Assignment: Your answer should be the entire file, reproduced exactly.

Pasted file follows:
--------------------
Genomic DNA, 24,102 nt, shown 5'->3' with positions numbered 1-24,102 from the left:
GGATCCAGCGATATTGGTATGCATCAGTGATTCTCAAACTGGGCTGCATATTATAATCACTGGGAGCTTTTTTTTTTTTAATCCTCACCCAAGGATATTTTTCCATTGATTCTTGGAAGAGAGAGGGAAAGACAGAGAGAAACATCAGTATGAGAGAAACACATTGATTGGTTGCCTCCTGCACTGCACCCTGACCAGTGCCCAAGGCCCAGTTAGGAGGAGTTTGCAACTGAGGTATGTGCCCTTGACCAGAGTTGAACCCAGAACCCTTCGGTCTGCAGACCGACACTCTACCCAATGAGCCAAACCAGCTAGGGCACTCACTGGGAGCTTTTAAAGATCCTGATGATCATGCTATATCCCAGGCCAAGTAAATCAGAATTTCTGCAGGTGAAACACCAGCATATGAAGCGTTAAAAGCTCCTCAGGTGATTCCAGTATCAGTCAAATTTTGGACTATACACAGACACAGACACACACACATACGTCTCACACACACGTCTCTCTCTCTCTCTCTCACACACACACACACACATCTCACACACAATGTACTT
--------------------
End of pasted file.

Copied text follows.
Genomic DNA, 24,102 nt, shown 5'->3' with positions numbered 1-24,102 from the left:
GGATCCAGCGATATTGGTATGCATCAGTGATTCTCAAACTGGGCTGCATATTATAATCACTGGGAGCTTTTTTTTTTTTAATCCTCACCCAAGGATATTTTTCCATTGATTCTTGGAAGAGAGAGGGAAAGACAGAGAGAAACATCAGTATGAGAGAAACACATTGATTGGTTGCCTCCTGCACTGCACCCTGACCAGTGCCCAAGGCCCAGTTAGGAGGAGTTTGCAACTGAGGTATGTGCCCTTGACCAGAGTTGAACCCAGAACCCTTCGGTCTGCAGACCGACACTCTACCCAATGAGCCAAACCAGCTAGGGCACTCACTGGGAGCTTTTAAAGATCCTGATGATCATGCTATATCCCAGGCCAAGTAAATCAGAATTTCTGCAGGTGAAACACCAGCATATGAAGCGTTAAAAGCTCCTCAGGTGATTCCAGTATCAGTCAAATTTTGGACTATACACAGACACAGACACACACACATACGTCTCACACACACGTCTCTCTCTCTCTCTCTCACACACACACACACACATCTCACACACAATGTACTT